As a follow-up, I’m not sure if anyone replied to my comment (I haven’t checked yet), but it sure would be interesting to know what Griffey would have to hit to be worth 1 WAR as mostly a DH (i.e. seeing very, very little time in the field – such that the defensive “hit” in his value would be negligible at best, although this article does give us some basis for defining “negligible” in that context).

  41. Dave on February 24th, 2009 5:29 pm

    WAR for a DH is extremely easy to calculate – it’s just Batting Wins Above Average. A league average hitter with no defensive value is basically the definition of a replacement level player, so for a DH, WAR = WAA.

    So, Jr would have to be +10 runs offensively to be a +1 WAR DH. Assuming a league average wOBA of .330 and that Griffey would get 500 PA as a DH, that would put 1 WAR at a .353 wOBA or so.

  42. jjracoon on February 25th, 2009 12:37 am

    Well based on the live conversation that Gasfrom KJR had with Griffey at about 530pm 2/24/09 the following kind of summarizes Griffeys position:

    Griffey is NOT interested in the DH position.

    He is interested in the LF position.

    He would be willing to DH once a month.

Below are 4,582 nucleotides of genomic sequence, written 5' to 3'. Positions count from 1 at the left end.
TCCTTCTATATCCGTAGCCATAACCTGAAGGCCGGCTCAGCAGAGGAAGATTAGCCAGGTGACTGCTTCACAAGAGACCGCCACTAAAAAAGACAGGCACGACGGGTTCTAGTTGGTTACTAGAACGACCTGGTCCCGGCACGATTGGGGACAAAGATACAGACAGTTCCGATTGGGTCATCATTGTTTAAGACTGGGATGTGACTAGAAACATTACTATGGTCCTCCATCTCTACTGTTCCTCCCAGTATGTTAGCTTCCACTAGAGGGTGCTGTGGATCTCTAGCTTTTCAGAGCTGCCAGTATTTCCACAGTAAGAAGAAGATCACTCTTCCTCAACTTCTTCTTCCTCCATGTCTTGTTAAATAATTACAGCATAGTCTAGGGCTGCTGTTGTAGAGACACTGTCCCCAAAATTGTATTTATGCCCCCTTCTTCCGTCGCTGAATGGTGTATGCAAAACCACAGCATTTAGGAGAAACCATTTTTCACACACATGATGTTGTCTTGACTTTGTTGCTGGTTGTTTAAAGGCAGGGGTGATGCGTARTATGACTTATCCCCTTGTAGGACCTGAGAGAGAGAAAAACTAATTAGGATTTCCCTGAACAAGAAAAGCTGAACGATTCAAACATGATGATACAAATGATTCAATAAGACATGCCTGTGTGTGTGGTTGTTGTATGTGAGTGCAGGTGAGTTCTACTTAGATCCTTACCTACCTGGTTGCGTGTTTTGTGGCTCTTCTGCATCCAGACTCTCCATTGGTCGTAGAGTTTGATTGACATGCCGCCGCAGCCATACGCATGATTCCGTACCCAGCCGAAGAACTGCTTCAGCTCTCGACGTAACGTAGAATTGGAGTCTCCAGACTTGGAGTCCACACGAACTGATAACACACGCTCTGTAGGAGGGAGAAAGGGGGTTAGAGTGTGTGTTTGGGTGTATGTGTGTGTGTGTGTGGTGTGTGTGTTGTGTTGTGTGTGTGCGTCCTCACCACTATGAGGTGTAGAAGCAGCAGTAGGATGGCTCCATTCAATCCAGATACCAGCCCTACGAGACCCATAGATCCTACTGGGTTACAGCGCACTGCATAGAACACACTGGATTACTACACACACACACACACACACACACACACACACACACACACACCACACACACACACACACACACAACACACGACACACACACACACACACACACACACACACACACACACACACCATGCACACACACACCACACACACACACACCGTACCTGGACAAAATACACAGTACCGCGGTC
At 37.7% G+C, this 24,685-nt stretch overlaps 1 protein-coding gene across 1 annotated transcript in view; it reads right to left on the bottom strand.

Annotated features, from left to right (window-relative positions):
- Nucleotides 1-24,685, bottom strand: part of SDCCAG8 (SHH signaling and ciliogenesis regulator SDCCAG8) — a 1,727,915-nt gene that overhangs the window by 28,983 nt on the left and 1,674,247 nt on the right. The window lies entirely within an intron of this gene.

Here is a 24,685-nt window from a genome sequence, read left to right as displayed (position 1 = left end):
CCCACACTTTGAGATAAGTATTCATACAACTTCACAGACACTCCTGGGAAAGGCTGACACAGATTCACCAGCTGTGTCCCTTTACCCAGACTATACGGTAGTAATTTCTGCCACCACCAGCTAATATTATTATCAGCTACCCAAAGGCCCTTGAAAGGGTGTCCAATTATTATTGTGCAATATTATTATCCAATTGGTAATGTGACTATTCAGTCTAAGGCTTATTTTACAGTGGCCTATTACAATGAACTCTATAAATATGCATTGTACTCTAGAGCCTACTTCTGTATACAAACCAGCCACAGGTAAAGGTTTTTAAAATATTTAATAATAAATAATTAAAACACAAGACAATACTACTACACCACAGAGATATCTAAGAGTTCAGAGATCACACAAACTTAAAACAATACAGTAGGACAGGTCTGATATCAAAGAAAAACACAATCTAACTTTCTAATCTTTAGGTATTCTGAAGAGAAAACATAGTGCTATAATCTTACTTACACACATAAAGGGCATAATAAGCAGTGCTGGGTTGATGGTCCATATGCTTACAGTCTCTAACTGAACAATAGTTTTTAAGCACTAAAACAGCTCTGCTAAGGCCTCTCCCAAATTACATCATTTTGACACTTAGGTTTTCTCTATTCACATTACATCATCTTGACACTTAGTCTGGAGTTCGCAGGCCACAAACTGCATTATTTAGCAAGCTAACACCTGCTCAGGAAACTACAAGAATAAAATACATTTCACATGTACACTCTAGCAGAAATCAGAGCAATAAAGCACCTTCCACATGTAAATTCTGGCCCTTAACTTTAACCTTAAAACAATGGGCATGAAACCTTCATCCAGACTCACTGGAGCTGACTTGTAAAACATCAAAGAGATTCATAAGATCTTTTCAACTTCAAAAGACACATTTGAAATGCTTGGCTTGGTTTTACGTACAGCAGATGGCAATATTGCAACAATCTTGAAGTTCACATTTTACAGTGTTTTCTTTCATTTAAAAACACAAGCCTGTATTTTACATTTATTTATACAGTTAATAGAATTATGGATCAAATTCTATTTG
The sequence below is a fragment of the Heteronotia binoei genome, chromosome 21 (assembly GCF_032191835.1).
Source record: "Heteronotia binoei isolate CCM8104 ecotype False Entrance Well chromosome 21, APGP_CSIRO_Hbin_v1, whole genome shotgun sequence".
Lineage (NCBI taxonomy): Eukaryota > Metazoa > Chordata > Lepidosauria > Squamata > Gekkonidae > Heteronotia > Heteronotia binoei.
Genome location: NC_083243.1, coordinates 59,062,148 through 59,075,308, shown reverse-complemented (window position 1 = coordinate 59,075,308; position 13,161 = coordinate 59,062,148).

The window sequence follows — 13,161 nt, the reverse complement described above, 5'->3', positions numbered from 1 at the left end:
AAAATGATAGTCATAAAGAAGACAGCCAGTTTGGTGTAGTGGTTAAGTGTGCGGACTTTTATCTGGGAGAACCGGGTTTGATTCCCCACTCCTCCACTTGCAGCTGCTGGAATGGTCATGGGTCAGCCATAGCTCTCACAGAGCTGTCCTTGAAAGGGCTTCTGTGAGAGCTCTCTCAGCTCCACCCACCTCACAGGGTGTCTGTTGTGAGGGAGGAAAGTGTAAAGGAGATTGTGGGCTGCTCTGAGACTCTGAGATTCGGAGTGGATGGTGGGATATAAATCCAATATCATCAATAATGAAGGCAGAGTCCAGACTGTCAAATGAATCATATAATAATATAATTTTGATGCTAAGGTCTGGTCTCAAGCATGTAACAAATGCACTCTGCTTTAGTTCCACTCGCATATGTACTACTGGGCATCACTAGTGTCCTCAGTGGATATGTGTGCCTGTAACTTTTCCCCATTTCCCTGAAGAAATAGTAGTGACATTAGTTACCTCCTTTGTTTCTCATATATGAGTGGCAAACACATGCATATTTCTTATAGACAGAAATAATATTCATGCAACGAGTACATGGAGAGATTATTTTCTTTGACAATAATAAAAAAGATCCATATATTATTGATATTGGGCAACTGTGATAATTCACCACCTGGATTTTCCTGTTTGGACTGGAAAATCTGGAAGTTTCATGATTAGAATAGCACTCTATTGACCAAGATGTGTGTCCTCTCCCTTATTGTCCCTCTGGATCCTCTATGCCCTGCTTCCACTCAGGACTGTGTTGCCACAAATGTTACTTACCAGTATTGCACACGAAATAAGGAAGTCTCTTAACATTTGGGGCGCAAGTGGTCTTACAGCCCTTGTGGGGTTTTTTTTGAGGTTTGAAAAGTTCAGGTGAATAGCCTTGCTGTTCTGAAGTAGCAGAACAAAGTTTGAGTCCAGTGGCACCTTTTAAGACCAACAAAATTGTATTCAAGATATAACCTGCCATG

If more DH per month than that discussions will be necessary.

    Based on that conversation with Gas I would say that nothing was said to him about being a fulltime DH!!

  43. DMZ on February 25th, 2009 1:00 am

    Yes, see previous comments (many)

  44. jjracoon on February 25th, 2009 1:04 am

    If a plan was worked out before hand as to playing time in LF versus DH then this is not a good way for him to voice his dissension as I cant see one positive thing that can come from it. For someone identified as bringing the players together, it would put a very negative spin on anything else he says. If I was to read into what he said, and I am going to, he is saying I am going to play LF fulltime as long as I am healthy and use the DH for a rest day once a month. If I am not healthy enough to play LF anymore than I will RETIRE!! I am an outfielder first and only!!